Down the Capitol Corridor

Saturday, July 24, 2010– Orioles 2, Twins 7

After my day in Philadelphia, I continued down the east coast to Baltimore. How exhausted was I by this point? I remember nothing about this game. About a month later, when I was back home, I went to mlb.com and looked up the video highlights of the game. In the second, Luke Scott hit a bomb to center for the home team and Dennard Span leaped halfway up the wall to make the catch, arm extended at least four feet over the top of the wall. I know, I saw it on the computer screen. Not only do I not remember the play, but even seeing the video didn’t bring it back. Nonetheless, I look at the scorecard and see that I dutifully penciled in “P8!” in the appropriate box, so clearly I was there and relatively awake–but mentally, I was out of it.

It doesn’t help that it wasn’t a very good game. Brian Matsuz walked the bases loaded in the first, but somehow got out of it only allowing one run. After getting robbed in the second, Scott hit another ball a few feet higher over the center field wall, a two-run homer in the fourth to give the home team a brief lead. Delmon Young put the Twins on top to stay with a homer in the 5th, and then Minnesota tacked on another in the 6th and 3 more in the 7th to put it away, without many threats from the O’s.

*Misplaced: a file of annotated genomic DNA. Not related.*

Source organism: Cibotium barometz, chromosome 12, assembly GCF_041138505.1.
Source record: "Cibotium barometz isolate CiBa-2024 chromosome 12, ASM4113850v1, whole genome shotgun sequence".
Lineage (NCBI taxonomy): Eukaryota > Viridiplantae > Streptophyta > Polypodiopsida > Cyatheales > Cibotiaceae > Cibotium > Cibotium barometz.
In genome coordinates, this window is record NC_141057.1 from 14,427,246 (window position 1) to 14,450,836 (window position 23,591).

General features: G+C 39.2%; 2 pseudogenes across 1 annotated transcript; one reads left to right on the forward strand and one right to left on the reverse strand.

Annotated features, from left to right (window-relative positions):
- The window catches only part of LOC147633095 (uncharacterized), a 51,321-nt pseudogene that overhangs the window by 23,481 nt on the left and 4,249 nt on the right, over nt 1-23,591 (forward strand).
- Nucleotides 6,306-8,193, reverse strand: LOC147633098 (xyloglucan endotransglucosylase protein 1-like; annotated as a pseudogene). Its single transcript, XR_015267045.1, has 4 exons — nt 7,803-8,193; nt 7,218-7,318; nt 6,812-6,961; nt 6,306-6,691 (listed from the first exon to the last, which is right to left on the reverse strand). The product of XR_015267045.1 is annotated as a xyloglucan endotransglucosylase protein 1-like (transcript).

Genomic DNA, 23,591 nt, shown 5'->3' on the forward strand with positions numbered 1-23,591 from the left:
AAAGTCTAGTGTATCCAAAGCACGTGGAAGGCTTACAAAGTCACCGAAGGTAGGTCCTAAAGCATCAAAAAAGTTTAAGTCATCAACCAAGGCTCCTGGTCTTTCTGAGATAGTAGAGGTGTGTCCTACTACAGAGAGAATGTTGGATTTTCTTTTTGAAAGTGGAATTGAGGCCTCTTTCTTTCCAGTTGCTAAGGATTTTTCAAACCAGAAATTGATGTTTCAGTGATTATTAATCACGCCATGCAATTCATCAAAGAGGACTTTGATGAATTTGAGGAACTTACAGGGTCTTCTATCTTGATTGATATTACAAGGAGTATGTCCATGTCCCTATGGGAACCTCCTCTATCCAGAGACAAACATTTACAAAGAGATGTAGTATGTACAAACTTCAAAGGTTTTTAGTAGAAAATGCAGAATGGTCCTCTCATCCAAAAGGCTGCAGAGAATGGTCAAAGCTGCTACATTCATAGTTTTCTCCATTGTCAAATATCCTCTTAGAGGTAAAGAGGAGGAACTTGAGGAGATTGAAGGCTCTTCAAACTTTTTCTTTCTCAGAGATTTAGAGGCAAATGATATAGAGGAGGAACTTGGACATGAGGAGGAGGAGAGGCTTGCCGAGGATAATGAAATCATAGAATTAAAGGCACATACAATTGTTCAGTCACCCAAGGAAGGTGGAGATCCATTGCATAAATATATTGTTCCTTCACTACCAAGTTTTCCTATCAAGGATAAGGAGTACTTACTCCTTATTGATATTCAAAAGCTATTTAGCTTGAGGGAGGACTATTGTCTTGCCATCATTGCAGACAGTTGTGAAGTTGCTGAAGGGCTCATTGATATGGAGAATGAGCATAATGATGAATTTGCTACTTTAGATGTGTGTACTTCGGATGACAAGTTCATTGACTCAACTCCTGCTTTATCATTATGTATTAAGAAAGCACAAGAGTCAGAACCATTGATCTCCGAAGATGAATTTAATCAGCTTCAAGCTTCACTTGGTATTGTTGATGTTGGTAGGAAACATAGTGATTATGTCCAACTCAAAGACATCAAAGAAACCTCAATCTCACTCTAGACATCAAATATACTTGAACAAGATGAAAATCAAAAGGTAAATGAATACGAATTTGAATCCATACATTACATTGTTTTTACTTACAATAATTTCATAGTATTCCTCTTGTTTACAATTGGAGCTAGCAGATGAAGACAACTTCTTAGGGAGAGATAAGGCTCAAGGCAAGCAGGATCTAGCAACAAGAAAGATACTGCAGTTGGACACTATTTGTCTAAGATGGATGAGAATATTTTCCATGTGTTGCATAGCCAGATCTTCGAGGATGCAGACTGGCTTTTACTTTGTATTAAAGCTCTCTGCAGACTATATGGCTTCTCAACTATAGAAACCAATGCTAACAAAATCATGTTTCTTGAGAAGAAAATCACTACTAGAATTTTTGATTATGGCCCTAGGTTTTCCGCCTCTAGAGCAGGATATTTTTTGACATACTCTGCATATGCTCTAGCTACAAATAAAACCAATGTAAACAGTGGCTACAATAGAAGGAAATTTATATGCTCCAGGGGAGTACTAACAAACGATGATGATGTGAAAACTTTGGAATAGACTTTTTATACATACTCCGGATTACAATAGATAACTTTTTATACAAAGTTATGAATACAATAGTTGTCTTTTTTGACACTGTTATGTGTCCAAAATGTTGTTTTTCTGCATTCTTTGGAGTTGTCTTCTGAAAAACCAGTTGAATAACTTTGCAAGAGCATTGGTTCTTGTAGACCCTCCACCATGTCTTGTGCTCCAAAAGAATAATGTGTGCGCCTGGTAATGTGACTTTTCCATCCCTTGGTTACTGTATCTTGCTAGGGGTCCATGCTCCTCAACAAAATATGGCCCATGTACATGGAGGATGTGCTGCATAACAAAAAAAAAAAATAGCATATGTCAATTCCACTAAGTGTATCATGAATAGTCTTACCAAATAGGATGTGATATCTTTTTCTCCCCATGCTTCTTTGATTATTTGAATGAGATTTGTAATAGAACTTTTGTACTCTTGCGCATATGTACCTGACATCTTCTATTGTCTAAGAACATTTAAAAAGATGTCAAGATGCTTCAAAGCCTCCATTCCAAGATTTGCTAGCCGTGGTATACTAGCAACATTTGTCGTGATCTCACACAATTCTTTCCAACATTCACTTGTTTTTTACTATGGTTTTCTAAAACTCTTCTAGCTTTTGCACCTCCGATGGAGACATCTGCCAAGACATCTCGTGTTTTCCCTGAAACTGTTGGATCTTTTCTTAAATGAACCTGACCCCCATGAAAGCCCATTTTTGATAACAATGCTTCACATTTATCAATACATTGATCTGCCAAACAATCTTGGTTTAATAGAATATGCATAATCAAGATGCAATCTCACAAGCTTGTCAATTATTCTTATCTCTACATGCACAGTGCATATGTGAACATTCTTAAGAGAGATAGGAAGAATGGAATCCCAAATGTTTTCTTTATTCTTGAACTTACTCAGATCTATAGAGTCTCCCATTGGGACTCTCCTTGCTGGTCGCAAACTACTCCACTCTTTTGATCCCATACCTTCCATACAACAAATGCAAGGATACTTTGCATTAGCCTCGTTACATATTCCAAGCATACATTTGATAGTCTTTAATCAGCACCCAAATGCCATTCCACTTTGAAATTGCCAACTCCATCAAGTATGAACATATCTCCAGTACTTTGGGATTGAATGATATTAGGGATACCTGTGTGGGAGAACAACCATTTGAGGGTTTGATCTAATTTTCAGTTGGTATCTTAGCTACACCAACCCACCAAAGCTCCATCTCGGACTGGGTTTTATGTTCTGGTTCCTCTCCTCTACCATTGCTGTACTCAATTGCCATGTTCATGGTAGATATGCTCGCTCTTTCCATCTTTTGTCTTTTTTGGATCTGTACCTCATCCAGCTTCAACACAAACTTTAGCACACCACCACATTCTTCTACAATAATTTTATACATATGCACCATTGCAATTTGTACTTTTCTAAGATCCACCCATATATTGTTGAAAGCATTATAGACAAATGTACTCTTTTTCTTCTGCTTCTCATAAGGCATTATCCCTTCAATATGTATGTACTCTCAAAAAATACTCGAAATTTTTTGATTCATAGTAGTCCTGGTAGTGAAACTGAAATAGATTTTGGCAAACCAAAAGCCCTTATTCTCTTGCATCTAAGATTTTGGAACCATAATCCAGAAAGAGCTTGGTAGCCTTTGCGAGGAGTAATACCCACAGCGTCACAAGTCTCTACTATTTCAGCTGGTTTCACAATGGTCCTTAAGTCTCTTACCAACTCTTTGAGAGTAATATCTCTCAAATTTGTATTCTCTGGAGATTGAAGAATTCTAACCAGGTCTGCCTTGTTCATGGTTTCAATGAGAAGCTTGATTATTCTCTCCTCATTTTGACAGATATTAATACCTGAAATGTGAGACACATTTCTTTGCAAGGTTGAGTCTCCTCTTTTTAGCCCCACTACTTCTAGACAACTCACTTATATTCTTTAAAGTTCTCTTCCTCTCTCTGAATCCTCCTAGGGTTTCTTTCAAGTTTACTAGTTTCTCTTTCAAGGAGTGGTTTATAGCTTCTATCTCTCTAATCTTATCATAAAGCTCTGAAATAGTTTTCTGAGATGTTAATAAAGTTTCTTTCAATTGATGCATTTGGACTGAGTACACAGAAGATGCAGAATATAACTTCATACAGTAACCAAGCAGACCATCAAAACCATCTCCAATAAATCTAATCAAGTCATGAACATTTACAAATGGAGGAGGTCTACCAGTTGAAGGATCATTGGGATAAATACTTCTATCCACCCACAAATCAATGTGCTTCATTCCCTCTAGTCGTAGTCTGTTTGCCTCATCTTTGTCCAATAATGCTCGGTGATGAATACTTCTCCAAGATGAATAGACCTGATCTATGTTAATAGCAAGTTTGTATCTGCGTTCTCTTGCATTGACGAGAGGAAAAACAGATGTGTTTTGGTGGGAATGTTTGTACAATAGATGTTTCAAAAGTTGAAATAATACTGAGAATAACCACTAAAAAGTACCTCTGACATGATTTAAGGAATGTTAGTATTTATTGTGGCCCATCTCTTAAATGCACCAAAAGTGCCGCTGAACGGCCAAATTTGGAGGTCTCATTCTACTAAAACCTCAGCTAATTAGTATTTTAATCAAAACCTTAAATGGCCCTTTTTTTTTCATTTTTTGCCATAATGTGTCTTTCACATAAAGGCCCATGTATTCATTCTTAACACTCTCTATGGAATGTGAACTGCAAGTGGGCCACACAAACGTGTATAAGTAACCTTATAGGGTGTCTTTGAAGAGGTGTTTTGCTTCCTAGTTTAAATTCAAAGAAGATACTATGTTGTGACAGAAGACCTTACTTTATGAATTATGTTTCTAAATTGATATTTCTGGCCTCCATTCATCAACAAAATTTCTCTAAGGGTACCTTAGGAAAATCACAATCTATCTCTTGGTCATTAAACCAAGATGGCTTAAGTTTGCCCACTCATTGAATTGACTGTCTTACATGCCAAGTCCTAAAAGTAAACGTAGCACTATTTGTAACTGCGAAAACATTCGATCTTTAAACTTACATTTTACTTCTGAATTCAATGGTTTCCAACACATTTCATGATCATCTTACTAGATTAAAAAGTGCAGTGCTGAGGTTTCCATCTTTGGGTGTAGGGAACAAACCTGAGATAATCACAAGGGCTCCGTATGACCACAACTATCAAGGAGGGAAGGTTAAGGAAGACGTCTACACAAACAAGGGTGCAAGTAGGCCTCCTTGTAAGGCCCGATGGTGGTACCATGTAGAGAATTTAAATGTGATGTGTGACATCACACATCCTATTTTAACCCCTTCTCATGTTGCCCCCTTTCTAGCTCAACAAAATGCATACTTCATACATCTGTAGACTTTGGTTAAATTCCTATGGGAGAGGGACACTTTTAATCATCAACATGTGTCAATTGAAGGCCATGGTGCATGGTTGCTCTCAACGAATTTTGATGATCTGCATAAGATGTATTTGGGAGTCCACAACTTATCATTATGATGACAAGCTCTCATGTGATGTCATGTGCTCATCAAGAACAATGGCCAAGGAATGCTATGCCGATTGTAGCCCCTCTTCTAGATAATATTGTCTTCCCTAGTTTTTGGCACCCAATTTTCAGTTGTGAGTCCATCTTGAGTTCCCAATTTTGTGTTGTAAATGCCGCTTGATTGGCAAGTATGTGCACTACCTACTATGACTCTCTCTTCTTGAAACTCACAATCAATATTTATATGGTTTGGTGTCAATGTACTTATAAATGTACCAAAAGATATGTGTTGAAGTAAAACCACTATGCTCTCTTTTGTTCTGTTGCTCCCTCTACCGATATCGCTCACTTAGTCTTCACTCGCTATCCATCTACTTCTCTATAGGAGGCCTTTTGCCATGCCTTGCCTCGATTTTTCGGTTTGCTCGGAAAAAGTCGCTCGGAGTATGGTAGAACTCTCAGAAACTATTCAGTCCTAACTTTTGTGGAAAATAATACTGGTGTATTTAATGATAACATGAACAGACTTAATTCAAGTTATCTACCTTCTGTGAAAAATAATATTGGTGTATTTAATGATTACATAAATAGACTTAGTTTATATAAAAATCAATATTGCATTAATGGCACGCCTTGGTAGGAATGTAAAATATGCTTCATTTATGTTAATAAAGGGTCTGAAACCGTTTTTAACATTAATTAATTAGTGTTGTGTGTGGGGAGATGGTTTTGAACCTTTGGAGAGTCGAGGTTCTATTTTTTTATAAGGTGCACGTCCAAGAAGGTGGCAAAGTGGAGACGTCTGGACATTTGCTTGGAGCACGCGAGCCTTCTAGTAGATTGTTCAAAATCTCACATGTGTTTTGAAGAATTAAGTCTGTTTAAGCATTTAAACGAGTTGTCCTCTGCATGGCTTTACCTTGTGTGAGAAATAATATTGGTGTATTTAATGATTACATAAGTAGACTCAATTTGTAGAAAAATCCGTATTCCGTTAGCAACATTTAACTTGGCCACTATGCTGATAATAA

I got all that from the scorecard, but what I remember is more impressions of the stadium itself. Oriole Park at Camden Yards is the progenitor of the newest wave of baseball-only, “retro” ballparks, and was hailed as one of the nicest in the country. What I found was that everything you see in the main seating bowl (and consequently, everything that can be seen on television) is kept up immaculately, however, many of the concourses and other public areas have not aged as gracefully.

This might have been the most evenly split crowd I’ve seen, it certainly seemed that there were nearly as many Twins fans as Oriole rooters (and not very many fans of either team). I might be wrong about this, but I know the Twins fans had more to cheer about, and they definitely were. What I remember best are the “kiss cam” hijinks. This is a ballpark staple where cameras scan the audience looking for couples, and hopefully the couple in question will notice themselves on the jumbotron and kiss. First, a young lady threw herself theatrically into the arms of her companion. Later, a young man took several back-and-forth glances between the woman sitting to his right and the man to his left, before puckering up and turning to the left. They cut away from this to a close shot of a young couple: she gave him a kiss on the cheek, and he looked away with a pained expression. The game was so awful, this got the loudest reaction of the night, fans of both teams were booing.

Here’s the scorecard.

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